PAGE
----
About European Linens





Blanket Protectors

Blanket protectors were made to help keep blankets (expensive items then) clean and fresh. They were placed over the top of the bed, so that the sleeper touched the protector rather than the blanket. This top also kept the blanket clean and served as a bed adornment, rather like a bedspread. Sometimes it would be placed half on the underside and over the top, almost like a sheet, but not all the way down the bed. You can turn these into a sheet by adding fabric to the length. They also make great curtains or wall hangings. Adding a sleeve at the top or folding over the top part to form a sleeve is easy, sew a straight seam and you have a valance or a curtain !



Christening Wrap

This wonderful German invention basically functions like a small duvet. The baby is placed inside the wrap and the lower part is brought up over the body and tied on each side. Since the whole piece is double, i.e. you can insert a blanket or thin duvet to keep the baby warm and cozy. The opening for the blanket is either in the middle or on the edge.

This is a typical European design, found more often in Northern than Southern Europe though, especially in colder climates. You can use this for a Christening, but it works well in a baby carriage or stroller as well - so pretty and soft. Makes a great special gift.


christening wrap


Counted Cross Stitch

A design was worked upon plain weave Linen fabric by a means of counting the individual warp and weft threads and placing the stitches in even increments over the diameter according to the pattern. Counted Cross Stitch items can be easily recognized by the distinctive linear patterns the design forms on the reverse of the cloth.


Damask from Europe, in particular, older pieces, are of great quality and heavier than we are accustomed to seeing with modern new pieces. Whether it's linen damask, cotton or satin, it is great to use for your more formal entertaining as it highlights your table pieces. You will also love sleeping under the bed linens made of damask! The quality of vintage damask is generally much better than anything you can find new, and the more it is washed, the softer it gets.


The informal thick absorbent damask used in French homes in the early part of the last century for everyday use is quite heavy and very sturdy. It is extremely strong, and not as silky is the fine linen damask but more rustic and will last forever.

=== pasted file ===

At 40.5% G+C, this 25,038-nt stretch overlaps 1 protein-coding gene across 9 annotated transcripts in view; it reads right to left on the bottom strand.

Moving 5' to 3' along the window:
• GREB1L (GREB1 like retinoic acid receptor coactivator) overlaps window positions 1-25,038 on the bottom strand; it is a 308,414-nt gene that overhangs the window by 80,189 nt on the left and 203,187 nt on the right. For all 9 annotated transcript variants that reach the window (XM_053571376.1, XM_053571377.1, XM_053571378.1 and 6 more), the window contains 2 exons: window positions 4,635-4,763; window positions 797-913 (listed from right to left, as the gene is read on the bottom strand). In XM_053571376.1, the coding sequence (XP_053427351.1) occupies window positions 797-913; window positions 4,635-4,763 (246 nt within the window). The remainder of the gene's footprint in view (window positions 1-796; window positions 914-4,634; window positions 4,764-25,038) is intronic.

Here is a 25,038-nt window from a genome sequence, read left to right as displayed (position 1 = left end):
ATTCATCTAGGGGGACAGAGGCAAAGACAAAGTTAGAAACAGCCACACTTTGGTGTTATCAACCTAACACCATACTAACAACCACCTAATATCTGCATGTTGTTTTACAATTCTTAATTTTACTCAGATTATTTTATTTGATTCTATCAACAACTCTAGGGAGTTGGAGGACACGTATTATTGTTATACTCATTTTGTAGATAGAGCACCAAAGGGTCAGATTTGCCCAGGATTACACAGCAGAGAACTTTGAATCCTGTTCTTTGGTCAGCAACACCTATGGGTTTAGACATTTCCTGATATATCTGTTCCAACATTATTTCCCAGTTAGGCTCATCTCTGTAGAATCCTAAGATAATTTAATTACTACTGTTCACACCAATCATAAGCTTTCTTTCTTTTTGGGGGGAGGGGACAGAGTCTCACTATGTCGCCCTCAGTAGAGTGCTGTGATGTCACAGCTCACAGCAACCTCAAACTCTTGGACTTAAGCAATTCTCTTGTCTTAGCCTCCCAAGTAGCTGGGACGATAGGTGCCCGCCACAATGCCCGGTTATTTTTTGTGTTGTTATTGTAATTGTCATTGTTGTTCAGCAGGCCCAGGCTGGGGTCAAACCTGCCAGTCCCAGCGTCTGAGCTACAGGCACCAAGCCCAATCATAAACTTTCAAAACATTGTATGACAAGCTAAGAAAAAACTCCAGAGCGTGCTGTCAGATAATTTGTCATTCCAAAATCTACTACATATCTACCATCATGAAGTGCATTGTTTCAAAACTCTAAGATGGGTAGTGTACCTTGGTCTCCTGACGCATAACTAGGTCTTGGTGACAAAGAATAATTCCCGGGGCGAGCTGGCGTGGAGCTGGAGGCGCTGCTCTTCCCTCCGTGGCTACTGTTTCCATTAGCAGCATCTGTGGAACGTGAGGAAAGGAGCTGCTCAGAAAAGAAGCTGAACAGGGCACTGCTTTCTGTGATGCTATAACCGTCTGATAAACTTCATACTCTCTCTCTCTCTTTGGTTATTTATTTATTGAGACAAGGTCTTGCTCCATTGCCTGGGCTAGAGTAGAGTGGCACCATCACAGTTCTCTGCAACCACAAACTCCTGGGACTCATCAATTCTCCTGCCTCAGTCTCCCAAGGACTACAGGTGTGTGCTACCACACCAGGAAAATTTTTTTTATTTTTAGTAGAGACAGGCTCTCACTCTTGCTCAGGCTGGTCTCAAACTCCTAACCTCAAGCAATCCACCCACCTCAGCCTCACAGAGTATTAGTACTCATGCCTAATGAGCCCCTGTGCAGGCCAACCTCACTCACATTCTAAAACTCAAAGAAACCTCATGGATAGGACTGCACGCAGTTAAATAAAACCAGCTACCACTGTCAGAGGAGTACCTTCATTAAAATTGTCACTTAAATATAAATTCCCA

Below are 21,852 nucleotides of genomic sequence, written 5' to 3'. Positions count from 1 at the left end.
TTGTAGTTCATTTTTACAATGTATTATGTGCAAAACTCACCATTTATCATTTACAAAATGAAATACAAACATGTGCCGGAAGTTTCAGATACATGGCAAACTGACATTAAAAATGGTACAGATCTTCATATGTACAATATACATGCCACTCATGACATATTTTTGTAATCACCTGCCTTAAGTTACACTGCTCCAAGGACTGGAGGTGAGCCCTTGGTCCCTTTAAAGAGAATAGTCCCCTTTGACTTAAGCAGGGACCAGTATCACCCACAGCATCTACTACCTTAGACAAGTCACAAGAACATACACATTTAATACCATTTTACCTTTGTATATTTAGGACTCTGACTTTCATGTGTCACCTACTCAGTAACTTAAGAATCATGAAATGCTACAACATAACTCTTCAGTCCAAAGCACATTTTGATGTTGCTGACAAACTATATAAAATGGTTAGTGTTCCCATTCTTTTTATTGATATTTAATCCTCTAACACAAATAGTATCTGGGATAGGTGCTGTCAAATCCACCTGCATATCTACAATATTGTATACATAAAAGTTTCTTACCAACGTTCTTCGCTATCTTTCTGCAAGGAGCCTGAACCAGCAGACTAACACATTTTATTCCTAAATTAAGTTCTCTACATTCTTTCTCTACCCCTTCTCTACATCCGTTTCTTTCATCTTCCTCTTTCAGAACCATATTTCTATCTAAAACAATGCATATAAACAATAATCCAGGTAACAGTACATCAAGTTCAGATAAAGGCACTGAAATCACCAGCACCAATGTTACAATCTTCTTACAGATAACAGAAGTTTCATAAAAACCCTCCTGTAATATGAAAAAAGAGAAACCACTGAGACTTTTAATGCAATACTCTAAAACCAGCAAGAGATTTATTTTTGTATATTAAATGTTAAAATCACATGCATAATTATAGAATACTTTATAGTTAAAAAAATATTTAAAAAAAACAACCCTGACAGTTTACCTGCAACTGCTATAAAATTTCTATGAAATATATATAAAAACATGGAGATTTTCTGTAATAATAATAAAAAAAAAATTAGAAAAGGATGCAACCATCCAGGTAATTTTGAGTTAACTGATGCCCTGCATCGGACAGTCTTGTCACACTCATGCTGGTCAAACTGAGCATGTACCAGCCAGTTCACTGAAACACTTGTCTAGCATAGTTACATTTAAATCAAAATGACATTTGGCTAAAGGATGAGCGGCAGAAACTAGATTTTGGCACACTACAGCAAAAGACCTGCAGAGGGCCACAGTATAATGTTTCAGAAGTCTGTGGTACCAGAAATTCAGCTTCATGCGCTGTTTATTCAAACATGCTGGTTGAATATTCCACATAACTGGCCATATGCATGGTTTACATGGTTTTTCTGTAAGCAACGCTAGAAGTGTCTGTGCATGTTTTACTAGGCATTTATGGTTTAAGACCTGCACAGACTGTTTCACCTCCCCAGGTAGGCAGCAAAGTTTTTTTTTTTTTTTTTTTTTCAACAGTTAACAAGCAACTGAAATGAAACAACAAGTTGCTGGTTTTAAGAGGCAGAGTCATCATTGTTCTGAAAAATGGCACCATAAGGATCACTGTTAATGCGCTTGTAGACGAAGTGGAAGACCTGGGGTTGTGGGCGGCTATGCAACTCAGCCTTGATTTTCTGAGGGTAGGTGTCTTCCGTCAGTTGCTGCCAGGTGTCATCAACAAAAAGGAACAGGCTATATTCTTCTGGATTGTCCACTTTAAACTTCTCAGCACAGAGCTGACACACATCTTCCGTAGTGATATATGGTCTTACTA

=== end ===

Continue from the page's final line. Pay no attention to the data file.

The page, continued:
Doilies are small or large (usually round) linen pieces that are used on all kinds of surfaces and can be one of the most creative items in your decorating hands! A doily can be lace, crochet, knit, embroidered and so on.

Don't limit yourself to using a doily on a small table. There are many other options, and it's a great way to stretch your decorating budget, and get creative without having to master the skills to make the doilies yourself.

Here are some ideas:

    • Wrap a doily around a lovely scented soap - tie a ribbon around it - a cute gift
    • Thread a ribbon around the edges of a doily and put some lavender or another scented herb inside. Hang from a ribbon in your closet or place in drawers as a sachet
    • Frame a special doily - or frame several and create a unique art arrangement
    • A large doily or two can easily be turned into an elegant small pillow, or for a larger pillow  sew together or add a backing.
    • Tablecloths can be made really interesting by inserting doilies in the corners and center. It's a great way to recycle a damaged tablecloth and make it fun at the same time.
    • A heavily starched small doily by itself or turned into different shapes and forms can make a great Christmas ornament with just the addition of a ribbon. An assortment of them could make great party favors or last minute gifts.
    • Quilts. Imagine making a quilt, especially a layette quilt out of a stack of doilies ! It would be so shabby chic, unique and thoughtful as a gift or just to decorate your space.



Euro Shams & Pillows